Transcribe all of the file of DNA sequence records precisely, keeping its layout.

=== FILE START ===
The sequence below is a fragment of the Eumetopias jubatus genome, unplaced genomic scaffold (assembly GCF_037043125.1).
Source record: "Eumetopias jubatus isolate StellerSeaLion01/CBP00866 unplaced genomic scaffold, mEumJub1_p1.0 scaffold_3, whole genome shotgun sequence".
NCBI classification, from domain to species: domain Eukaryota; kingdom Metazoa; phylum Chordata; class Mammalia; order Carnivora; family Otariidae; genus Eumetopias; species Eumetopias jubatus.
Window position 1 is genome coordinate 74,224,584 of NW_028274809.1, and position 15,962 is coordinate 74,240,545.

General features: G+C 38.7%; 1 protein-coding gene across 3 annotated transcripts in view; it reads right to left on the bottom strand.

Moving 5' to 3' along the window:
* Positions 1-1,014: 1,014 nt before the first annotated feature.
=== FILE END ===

The sequence below is a fragment of the Eumetopias jubatus genome, unplaced genomic scaffold (assembly GCF_037043125.1).
Source record: "Eumetopias jubatus isolate StellerSeaLion01/CBP00866 unplaced genomic scaffold, mEumJub1_p1.0 scaffold_3, whole genome shotgun sequence".
NCBI classification, from domain to species: domain Eukaryota; kingdom Metazoa; phylum Chordata; class Mammalia; order Carnivora; family Otariidae; genus Eumetopias; species Eumetopias jubatus.
Window position 1 is genome coordinate 74,224,584 of NW_028274809.1, and position 15,962 is coordinate 74,240,545.

General features: G+C 38.7%; 1 protein-coding gene across 3 annotated transcripts in view; it reads right to left on the bottom strand.

Moving 5' to 3' along the window:
* Positions 1-1,014: 1,014 nt before the first annotated feature.